Fiat Chrysler Will Stop Using Recalled Takata Airbags In New Vehicles

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Earlier this month a report revealed that at least four major carmakers continue to equip new vehicles with Takata airbags that will soon be recalled after being found to deploy with enough force to shoot pieces of shrapnel at drivers and passengers. Today, one of those carmakers — Fiat Chrysler — announced plans to immediately stop using the safety devices in question. 

The Detroit News reports that Fiat Chrysler will eliminate the use of the defective airbags, earmarked to be recalled by 2018, as soon as next week.

The carmaker admitted in a report from Florida Sen. Bill Nelson that it, along with Toyota, Volkswagen, and Mitsubishi, continued to use the Takata airbags in new vehicles, meaning that consumers who purchase the new vehicles will have to have the safety devices replaced in less than two years.

However, there currently is no law prohibiting the carmakers from using the Takata airbags in the vehicles and then selling them, as the recall isn’t technically effective for two more years.

“What’s troubling here is that consumers are buying new cars not realizing they’re going to be recalled,” Nelson said in a statement. “These cars shouldn’t be sold until they’re fixed.”

According to the report, the four carmakers’ vehicle models contain Takata’s ammonium nitrate-based propellant in driver and passenger frontal airbag inflators without a chemical drying agent, also known as a desiccant.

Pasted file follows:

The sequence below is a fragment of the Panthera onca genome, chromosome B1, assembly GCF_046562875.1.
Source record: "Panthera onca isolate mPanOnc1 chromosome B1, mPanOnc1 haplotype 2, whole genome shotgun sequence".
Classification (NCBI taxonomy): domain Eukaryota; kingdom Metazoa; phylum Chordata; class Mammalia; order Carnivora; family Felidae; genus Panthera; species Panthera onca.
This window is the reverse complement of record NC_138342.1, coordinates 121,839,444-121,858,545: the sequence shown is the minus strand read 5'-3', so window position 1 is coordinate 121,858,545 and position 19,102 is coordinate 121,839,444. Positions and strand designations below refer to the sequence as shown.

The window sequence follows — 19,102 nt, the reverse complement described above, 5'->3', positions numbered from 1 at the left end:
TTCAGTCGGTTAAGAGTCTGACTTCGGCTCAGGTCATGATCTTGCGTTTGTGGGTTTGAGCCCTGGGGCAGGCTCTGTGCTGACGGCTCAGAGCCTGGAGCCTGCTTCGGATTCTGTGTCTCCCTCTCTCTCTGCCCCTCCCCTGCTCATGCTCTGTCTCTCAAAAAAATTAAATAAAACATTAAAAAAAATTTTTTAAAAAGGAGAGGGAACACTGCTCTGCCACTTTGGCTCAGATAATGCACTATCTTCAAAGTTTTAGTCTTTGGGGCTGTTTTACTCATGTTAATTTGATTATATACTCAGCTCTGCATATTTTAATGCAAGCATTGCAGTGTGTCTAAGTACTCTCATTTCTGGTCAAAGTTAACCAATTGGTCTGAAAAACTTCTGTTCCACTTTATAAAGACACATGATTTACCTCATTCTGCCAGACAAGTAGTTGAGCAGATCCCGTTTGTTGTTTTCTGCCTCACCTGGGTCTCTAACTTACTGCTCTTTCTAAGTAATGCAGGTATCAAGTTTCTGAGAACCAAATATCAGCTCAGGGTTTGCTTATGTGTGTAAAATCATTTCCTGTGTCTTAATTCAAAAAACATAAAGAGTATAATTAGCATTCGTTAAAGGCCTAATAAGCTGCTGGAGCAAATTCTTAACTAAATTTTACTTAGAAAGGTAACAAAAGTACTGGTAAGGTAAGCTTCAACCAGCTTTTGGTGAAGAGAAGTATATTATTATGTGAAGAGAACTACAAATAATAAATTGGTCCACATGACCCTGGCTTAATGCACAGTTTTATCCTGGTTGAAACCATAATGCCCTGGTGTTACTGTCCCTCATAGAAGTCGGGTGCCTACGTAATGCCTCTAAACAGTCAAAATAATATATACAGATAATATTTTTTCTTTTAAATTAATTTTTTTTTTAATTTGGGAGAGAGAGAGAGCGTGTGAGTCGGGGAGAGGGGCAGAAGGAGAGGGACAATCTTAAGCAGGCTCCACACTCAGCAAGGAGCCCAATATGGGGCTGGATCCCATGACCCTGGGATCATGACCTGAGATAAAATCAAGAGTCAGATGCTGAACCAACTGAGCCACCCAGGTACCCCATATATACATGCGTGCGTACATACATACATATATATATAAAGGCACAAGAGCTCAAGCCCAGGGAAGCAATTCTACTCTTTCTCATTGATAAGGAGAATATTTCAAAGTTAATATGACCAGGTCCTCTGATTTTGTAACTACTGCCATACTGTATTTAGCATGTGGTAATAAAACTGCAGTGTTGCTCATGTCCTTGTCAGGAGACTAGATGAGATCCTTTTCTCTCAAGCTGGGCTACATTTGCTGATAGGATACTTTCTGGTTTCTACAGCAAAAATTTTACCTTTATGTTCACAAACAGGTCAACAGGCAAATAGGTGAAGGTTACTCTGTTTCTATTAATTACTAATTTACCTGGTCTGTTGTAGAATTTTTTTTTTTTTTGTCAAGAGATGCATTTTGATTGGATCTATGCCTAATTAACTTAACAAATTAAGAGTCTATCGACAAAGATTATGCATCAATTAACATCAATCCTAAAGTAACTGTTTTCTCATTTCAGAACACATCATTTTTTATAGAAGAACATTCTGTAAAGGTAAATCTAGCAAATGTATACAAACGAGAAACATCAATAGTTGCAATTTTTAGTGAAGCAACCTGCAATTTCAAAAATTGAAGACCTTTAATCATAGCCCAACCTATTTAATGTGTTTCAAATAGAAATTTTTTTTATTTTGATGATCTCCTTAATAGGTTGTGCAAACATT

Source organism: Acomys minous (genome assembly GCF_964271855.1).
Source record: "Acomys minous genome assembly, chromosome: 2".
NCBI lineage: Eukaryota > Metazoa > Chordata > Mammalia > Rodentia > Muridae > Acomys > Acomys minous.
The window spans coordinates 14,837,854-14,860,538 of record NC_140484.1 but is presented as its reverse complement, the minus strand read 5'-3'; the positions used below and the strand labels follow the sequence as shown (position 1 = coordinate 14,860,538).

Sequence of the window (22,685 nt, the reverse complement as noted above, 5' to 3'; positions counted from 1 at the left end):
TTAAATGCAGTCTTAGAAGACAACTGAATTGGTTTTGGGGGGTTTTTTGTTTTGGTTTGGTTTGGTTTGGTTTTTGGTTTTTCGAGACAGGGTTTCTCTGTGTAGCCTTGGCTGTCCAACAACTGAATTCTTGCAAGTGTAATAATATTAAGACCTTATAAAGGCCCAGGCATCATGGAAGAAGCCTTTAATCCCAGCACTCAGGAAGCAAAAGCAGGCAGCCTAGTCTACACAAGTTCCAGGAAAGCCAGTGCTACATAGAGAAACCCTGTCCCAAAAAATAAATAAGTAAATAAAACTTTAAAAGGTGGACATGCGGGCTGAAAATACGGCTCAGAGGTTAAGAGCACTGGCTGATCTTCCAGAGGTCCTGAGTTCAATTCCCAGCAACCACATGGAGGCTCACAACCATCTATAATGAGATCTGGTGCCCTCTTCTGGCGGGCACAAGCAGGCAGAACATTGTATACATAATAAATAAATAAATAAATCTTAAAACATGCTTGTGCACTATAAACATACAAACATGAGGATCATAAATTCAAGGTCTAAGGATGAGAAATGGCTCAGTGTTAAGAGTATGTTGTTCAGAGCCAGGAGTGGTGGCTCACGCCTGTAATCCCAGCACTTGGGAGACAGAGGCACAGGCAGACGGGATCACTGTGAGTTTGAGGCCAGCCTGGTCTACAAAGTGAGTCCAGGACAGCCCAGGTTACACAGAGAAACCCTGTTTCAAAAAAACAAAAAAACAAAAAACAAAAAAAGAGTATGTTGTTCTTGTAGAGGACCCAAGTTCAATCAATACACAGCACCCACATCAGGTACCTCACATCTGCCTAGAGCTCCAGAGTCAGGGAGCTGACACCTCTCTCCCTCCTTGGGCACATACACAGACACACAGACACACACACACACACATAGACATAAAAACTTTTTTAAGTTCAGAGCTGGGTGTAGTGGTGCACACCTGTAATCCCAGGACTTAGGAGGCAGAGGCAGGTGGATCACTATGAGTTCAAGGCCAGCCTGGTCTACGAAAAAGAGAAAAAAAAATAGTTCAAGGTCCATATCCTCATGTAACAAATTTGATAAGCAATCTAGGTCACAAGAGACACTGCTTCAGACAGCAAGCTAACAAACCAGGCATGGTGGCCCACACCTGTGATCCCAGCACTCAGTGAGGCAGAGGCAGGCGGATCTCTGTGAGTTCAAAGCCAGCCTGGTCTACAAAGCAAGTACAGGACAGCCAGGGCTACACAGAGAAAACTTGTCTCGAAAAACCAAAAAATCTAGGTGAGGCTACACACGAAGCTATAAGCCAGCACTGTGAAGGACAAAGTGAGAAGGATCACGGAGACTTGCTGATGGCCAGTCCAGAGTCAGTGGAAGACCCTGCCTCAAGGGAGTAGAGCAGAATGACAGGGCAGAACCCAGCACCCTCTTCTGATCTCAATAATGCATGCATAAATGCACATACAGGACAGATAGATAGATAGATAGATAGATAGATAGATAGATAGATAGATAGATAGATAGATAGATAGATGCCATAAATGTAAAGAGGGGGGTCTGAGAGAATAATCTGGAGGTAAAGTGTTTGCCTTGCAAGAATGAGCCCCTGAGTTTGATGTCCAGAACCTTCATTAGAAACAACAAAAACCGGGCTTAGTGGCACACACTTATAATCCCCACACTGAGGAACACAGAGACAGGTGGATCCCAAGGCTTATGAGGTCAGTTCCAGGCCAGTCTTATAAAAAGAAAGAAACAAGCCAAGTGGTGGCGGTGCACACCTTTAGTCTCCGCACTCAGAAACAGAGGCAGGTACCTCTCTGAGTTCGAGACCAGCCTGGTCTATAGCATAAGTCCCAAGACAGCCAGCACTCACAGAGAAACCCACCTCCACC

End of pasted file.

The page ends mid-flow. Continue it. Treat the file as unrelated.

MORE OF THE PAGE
Investigators’ previous determination that the root cause of the violent ruptures was a combination of three factors: time, environmental moisture, and fluctuating high temperatures contribute to the degradation of the ammonium nitrate propellant in the inflators.

FCA contends that most of its cars are equipped with Takata airbags that use a different substance than ammonium nitrate to power their inflation.

The 2016 Jeep Wrangler’s passenger-side airbag will be the final FCA car to use a non-desiccated ammonium nitrate design, the company said, noting that it is unaware of any issues with the car’s airbag.

Still, FCA said on Tuesday that the National Highway Traffic Safety Administration’s recall schedule — which focuses on vehicles located in humid areas first — “ensures the inflators will be recalled and replaced before they become dangerous, giving vehicle owners sufficient time to have them replaced before they pose a danger to vehicle occupants.”

Fiat Chrysler eliminating use of recalled air bags [The Detroit News]